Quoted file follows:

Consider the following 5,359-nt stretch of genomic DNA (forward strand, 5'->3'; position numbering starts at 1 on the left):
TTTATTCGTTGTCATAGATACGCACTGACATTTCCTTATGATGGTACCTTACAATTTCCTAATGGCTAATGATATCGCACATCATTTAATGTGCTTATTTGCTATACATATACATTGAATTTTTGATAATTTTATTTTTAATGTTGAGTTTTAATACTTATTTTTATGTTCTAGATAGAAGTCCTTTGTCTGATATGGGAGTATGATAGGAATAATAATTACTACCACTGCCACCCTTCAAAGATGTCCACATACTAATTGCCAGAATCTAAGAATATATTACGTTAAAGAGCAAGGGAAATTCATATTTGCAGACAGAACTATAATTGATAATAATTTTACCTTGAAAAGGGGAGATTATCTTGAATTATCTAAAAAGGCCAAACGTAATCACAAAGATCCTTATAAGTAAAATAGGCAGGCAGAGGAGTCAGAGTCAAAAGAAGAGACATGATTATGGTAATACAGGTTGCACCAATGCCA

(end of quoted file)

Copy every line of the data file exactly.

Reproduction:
Consider the following 5,359-nt stretch of genomic DNA (forward strand, 5'->3'; position numbering starts at 1 on the left):
TTTATTCGTTGTCATAGATACGCACTGACATTTCCTTATGATGGTACCTTACAATTTCCTAATGGCTAATGATATCGCACATCATTTAATGTGCTTATTTGCTATACATATACATTGAATTTTTGATAATTTTATTTTTAATGTTGAGTTTTAATACTTATTTTTATGTTCTAGATAGAAGTCCTTTGTCTGATATGGGAGTATGATAGGAATAATAATTACTACCACTGCCACCCTTCAAAGATGTCCACATACTAATTGCCAGAATCTAAGAATATATTACGTTAAAGAGCAAGGGAAATTCATATTTGCAGACAGAACTATAATTGATAATAATTTTACCTTGAAAAGGGGAGATTATCTTGAATTATCTAAAAAGGCCAAACGTAATCACAAAGATCCTTATAAGTAAAATAGGCAGGCAGAGGAGTCAGAGTCAAAAGAAGAGACATGATTATGGTAATACAGGTTGCACCAATGCCA